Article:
Sunday, March 20, 2011

Oh Croatia ... You're Getting Mixed Reviews

I have to admit that before doing the research for tonight's dinner, the only thing I really knew about Croatia was the War of Independence in the early 1990's. I'm a journalist (and a news junkie), so I'd seen plenty of pictures of soldiers and bombed out buildings.

I had no idea the country was as beautiful as it is! Check this out.

And if you really want to have some travel envy, jump over to HeatherOnHerTravels and see more photos like the one below.

When it comes to Croatian food, each region has its own distinct culinary traditions. Inland, the cuisine hints at Slavic food (think Hungarian, Viennese and Turkish). In the coastal regions you'll find the influences of Greek, Mediterranean, Italian and French cuisine. In this region, the sea rules!

Just like Croatia, there's also a clear line of demarcation in our house. The grown-ups like spicy foods. The kids, not so much. Not sure if that's just our individual preferences or a factor of the age of taste buds.

Tonight's World of Food dinner is a perfect example. After successfully tackling Belgian Moules Marinieres with Frites two weeks ago, Olivia was excited about the chance to torture her little sister with Croatian Baked Calamari and Potatoes tonight.


  • 1 kg (2 lb) calamari, whole (We couldn't find them whole, so bought frozen rings)
  • 1 kg (2 lb) potatoes, peeled and cut in round slices
  • 2-3 large onions, cut in round slices
  • 2 garlic cloves, chopped
  • 1 Tbsp. fresh parsley, chopped (We used 1 tsp. dried parsley)
  • 100 ml (1 /2 cup) olive oil
  • 1/2 cup white wine (We used Chardonnay)
  • salt, black pepper

"Ooooh! Mom! I don't want to touch it!!"


1. Preheat the oven to 165 C (330 F). (This seemed low to us, so we bumped it up to 350 F)

2. Season potatoes with garlic, parsley, salt and pepper.

3. Arrange 2/3 potatoes in a greased casserole dish. Cover with whole calamari. Top with remaining potato slices and onion. Pour olive oil and wine over it.

4. Cover and bake over a low heat for 1 hour, until the potatoes are tender. Serve hot from the oven.

Chef Olivia with her dish....

So here's where the taste bud demarcation thing comes in. A gambling Mom would've bet that Jason and I would like this dish and this kids would balk... but no!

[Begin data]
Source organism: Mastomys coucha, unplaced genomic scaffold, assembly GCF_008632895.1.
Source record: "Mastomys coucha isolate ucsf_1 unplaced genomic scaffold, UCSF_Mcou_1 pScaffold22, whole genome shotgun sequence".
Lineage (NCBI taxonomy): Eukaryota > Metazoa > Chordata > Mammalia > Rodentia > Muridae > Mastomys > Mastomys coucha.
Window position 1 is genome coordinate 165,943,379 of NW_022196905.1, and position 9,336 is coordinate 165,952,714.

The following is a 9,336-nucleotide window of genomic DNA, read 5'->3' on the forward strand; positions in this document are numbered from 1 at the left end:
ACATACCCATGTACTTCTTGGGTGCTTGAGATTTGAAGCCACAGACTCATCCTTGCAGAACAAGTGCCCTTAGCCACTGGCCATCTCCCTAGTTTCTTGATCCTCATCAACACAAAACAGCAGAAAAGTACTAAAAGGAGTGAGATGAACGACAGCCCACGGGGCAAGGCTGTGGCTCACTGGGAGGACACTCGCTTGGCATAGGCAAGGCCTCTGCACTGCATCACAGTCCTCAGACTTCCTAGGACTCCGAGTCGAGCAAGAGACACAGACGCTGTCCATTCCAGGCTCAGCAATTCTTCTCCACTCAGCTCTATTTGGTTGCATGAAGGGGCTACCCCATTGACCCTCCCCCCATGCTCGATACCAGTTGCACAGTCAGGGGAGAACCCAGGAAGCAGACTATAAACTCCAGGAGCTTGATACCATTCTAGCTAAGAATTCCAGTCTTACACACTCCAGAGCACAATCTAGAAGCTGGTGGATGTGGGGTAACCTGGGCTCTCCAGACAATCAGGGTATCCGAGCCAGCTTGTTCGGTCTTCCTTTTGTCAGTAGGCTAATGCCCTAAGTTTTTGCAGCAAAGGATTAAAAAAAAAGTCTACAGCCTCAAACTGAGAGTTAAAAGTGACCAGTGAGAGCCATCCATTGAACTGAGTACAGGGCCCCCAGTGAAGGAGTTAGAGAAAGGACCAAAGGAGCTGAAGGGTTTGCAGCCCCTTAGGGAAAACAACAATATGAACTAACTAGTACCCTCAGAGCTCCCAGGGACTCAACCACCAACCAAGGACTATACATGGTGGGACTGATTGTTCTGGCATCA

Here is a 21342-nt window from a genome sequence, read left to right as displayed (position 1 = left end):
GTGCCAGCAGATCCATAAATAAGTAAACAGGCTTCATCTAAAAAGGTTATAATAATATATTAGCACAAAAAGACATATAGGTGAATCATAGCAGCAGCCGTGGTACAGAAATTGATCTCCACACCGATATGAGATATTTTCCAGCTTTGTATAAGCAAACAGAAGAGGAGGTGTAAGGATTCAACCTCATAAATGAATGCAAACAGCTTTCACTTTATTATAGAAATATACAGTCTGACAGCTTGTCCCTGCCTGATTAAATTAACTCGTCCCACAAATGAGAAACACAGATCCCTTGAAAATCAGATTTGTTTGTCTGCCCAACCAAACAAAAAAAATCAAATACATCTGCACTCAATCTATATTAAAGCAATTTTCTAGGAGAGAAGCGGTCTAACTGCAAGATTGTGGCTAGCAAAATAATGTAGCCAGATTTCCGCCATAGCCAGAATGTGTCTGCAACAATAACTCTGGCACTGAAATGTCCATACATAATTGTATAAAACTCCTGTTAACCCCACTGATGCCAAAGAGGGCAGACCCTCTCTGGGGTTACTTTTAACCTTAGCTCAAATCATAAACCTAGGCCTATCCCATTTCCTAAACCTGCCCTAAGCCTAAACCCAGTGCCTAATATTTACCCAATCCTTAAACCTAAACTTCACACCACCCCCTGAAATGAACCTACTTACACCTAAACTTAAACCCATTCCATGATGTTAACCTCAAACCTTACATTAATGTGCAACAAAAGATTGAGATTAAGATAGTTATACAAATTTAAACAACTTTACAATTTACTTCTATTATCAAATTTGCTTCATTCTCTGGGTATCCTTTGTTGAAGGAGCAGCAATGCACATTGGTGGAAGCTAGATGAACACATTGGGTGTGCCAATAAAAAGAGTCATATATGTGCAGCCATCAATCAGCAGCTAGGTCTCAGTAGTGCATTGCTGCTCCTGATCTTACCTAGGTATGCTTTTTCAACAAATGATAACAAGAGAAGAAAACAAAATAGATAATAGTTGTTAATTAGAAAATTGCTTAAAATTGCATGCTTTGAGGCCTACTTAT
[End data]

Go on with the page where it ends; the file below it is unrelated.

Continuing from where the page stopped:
Chef Olivia -- The calamari was good, even though it didn't taste like anything. I like fried calamari better because it actually has a taste. I didn't eat all of the onions because I didn't have the appetite. The potatoes were good except I cut myself a little bit with a really, really sharp knife.

Hannah -- I liked the Baked Calamari and Potatoes because the potatoes were baked just right. They were not too crispy, but they had a hint of crispy to me. And the calamari - I liked that because it had a different kind of taste, but it wasn't too pizzaz, too much, but it still had a unique taste to it. onions taste good. if you like onions you would like this dish. I really liked the leftover Mac 'n Cheese because it was very cheesy and it had a lot of crunch to it because we added the croutons.

Miranda -- (okay, she abstained from eating & commenting)

Tanya -- I like calamari, but this is a pretty boring dish. It looks boring (white, white, and more white) and tastes boring. Not bad, just not that much flavor. Pretty disappointing, especially given the price. Calamari was $6.99/pound at Whole Foods and only came in a 2.5 pound package. We'll be frying the leftover calamari.

Jason -- It was okay, but I'm going to go out of my way to have calamari, I rather have something else, like fried calamari or basil squid. (If you're ever in Birmingham, Alabama, head down to Mr. Chen's in Hoover for their Basil Squid. Sooo good! In fact, lots of people give Mr. Chen's big kudos for "authentic chinese food".)

Maybe we need a Re-Do, because after doing a little more post-dinner research we found this:

I mean, c'mon! Look at those colors! Doesn't that look infinitely more yummy that our bowl full of white?

I think this might be the key:

"2-3 teaspoons of the Croatian ‘secret spices’ – cumin, cinnamon, nutmeg, cloves, Chinese Five Spice (that is, approximately ½ teaspoon of each spice)"

Our dish would've tasted sooooo much better with a little zing.

Okay folks, can anyone help redeem Croatia a little more? Got a non-squid recipe to suggest? Because I'm pretty sure the kiddos won't go for the spicier, more squidy-looking version above.


  1. Good luck on your adventure. Half the fun is trying stuff you'd never normally try. We had a wonderful time with our Croatian meal... my favorite was the holiday nut roll ... it was sweet and nutty.. and totally addictive. The potato salad was neat too. Here's a link to my Croatian posts if you're curious.

    I'm almost 1/3 of the way through the countries. Keep in touch and happy cooking :)

  2. Thanks Sasha!

    We're on to D next, so we'll have to check your blog for recipes from Denmark, Djibouti, Dominica, and Dominican Republic.

    About 10 years ago one of my husband's students, who was from the Dom. Rep, lived with us for about a year. I will never forget him quizzically looking at the pot roast we served the first night and asking me what is was.

    I wrote his mother (in my really choppy spanish) asking for suggestions for foods he'd like from 'home'. She sent a cookbook that started with instructions on how to pick out, slaughter and prepare the goat/chicken. Freaked me out a little! But we weren't nearly the culinary adventurers back then that we are today.